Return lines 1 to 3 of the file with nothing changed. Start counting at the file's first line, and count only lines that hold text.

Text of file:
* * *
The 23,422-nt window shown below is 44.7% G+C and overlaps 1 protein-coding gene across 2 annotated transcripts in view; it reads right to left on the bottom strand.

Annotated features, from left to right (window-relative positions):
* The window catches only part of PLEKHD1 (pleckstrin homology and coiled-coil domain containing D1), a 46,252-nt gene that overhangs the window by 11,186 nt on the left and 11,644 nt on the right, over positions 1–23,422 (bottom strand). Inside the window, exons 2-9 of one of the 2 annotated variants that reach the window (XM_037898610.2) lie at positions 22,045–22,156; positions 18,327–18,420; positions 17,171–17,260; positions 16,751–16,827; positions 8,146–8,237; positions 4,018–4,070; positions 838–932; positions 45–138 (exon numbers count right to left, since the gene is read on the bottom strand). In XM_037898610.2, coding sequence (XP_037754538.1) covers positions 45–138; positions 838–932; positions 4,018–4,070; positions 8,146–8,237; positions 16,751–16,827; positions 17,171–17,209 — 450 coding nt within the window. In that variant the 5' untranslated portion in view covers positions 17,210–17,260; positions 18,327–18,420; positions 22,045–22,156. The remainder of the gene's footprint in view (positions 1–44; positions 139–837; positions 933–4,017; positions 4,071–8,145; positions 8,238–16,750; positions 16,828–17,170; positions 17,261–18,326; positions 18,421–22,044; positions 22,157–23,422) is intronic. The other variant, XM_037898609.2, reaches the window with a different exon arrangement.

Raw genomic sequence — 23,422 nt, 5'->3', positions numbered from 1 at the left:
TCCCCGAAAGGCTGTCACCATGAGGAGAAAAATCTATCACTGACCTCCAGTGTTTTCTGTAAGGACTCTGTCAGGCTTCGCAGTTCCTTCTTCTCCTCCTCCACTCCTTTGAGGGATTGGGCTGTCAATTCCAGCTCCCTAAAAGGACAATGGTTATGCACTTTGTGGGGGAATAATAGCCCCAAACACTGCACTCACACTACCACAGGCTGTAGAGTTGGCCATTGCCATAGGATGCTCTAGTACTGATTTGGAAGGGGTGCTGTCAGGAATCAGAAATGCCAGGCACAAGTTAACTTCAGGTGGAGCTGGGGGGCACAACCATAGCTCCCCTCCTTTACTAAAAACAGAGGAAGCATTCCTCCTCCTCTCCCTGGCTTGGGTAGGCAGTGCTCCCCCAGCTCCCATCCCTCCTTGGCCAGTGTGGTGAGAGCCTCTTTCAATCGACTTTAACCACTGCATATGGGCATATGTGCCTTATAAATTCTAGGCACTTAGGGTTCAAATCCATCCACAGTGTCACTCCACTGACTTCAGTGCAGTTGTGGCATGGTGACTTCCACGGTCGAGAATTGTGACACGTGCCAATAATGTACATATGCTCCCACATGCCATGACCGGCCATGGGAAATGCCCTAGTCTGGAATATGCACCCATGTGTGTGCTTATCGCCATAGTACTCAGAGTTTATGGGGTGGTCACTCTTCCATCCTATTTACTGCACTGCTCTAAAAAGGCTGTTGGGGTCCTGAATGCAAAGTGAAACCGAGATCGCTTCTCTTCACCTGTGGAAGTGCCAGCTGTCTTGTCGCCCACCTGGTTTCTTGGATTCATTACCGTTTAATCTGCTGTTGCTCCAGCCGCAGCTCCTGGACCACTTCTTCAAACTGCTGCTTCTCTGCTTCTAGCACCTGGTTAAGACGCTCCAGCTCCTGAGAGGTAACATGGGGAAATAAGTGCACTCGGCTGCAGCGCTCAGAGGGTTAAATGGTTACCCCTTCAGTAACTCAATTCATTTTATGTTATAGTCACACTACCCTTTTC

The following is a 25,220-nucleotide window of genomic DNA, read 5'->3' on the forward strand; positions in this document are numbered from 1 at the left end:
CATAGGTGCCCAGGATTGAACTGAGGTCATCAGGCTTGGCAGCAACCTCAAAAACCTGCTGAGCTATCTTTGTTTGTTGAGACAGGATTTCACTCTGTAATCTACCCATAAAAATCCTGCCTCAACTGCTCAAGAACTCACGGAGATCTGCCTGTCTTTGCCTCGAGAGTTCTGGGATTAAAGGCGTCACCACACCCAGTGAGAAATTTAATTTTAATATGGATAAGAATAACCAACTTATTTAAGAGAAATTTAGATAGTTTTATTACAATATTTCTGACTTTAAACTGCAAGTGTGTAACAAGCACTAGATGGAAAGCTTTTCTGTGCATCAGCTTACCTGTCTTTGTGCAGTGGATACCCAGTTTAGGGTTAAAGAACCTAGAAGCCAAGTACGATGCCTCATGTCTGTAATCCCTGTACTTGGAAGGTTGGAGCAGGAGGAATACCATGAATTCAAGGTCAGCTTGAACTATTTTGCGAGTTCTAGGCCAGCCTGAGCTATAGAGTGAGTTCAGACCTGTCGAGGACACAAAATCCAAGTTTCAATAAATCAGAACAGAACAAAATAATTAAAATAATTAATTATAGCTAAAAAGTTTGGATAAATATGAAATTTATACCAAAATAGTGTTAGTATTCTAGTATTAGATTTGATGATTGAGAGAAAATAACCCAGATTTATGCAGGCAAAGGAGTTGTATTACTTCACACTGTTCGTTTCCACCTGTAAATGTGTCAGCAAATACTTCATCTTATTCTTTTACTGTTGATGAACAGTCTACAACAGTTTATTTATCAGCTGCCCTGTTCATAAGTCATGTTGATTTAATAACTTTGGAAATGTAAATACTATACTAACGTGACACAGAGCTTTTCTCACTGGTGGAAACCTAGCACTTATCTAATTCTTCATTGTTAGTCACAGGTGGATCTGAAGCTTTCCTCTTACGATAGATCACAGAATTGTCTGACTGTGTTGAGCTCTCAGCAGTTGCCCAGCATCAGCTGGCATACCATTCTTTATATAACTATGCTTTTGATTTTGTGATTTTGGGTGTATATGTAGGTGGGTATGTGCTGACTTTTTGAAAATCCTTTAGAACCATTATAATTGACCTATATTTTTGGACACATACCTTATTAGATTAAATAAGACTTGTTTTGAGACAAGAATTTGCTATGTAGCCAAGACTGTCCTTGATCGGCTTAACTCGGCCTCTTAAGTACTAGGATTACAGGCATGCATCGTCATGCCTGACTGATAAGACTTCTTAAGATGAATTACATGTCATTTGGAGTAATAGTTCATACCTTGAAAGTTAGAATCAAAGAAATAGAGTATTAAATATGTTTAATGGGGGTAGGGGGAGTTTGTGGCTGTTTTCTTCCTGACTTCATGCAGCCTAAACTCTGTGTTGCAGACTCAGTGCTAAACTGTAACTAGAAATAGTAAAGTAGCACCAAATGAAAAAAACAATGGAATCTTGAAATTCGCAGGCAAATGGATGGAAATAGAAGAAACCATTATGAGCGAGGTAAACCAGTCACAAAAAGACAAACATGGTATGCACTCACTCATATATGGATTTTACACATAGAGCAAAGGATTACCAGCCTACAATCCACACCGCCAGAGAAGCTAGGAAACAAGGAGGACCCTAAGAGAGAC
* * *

The 23,422-nt window shown below is 44.7% G+C and overlaps 1 protein-coding gene across 2 annotated transcripts in view; it reads right to left on the bottom strand.

Annotated features, from left to right (window-relative positions):
* The window catches only part of PLEKHD1 (pleckstrin homology and coiled-coil domain containing D1), a 46,252-nt gene that overhangs the window by 11,186 nt on the left and 11,644 nt on the right, over positions 1–23,422 (bottom strand). Inside the window, exons 2-9 of one of the 2 annotated variants that reach the window (XM_037898610.2) lie at positions 22,045–22,156; positions 18,327–18,420; positions 17,171–17,260; positions 16,751–16,827; positions 8,146–8,237; positions 4,018–4,070; positions 838–932; positions 45–138 (exon numbers count right to left, since the gene is read on the bottom strand). In XM_037898610.2, coding sequence (XP_037754538.1) covers positions 45–138; positions 838–932; positions 4,018–4,070; positions 8,146–8,237; positions 16,751–16,827; positions 17,171–17,209 — 450 coding nt within the window. In that variant the 5' untranslated portion in view covers positions 17,210–17,260; positions 18,327–18,420; positions 22,045–22,156. The remainder of the gene's footprint in view (positions 1–44; positions 139–837; positions 933–4,017; positions 4,071–8,145; positions 8,238–16,750; positions 16,828–17,170; positions 17,261–18,326; positions 18,421–22,044; positions 22,157–23,422) is intronic. The other variant, XM_037898609.2, reaches the window with a different exon arrangement.